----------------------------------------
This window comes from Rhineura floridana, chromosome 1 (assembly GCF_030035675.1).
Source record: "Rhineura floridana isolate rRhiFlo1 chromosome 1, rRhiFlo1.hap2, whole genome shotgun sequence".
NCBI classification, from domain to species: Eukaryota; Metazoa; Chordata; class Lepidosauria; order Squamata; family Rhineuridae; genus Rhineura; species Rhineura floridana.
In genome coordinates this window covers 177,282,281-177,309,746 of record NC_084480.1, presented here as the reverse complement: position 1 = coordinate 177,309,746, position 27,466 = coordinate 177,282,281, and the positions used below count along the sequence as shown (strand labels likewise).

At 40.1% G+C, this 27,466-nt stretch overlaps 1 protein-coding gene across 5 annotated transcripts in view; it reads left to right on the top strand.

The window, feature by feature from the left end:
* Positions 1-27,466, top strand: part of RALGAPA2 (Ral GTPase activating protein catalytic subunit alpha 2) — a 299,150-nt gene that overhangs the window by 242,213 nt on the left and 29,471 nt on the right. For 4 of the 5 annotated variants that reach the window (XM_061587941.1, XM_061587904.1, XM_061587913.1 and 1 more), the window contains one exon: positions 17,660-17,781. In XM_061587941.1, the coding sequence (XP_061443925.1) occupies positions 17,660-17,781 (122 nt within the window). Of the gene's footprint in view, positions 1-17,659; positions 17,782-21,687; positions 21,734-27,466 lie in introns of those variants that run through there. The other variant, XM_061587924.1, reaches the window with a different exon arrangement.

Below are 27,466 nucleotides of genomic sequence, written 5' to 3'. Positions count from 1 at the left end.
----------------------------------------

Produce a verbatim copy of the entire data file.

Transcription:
This window comes from Rhineura floridana, chromosome 1 (assembly GCF_030035675.1).
Source record: "Rhineura floridana isolate rRhiFlo1 chromosome 1, rRhiFlo1.hap2, whole genome shotgun sequence".
NCBI classification, from domain to species: Eukaryota; Metazoa; Chordata; class Lepidosauria; order Squamata; family Rhineuridae; genus Rhineura; species Rhineura floridana.
In genome coordinates this window covers 177,282,281-177,309,746 of record NC_084480.1, presented here as the reverse complement: position 1 = coordinate 177,309,746, position 27,466 = coordinate 177,282,281, and the positions used below count along the sequence as shown (strand labels likewise).

At 40.1% G+C, this 27,466-nt stretch overlaps 1 protein-coding gene across 5 annotated transcripts in view; it reads left to right on the top strand.

The window, feature by feature from the left end:
* Positions 1-27,466, top strand: part of RALGAPA2 (Ral GTPase activating protein catalytic subunit alpha 2) — a 299,150-nt gene that overhangs the window by 242,213 nt on the left and 29,471 nt on the right. For 4 of the 5 annotated variants that reach the window (XM_061587941.1, XM_061587904.1, XM_061587913.1 and 1 more), the window contains one exon: positions 17,660-17,781. In XM_061587941.1, the coding sequence (XP_061443925.1) occupies positions 17,660-17,781 (122 nt within the window). Of the gene's footprint in view, positions 1-17,659; positions 17,782-21,687; positions 21,734-27,466 lie in introns of those variants that run through there. The other variant, XM_061587924.1, reaches the window with a different exon arrangement.

Below are 27,466 nucleotides of genomic sequence, written 5' to 3'. Positions count from 1 at the left end.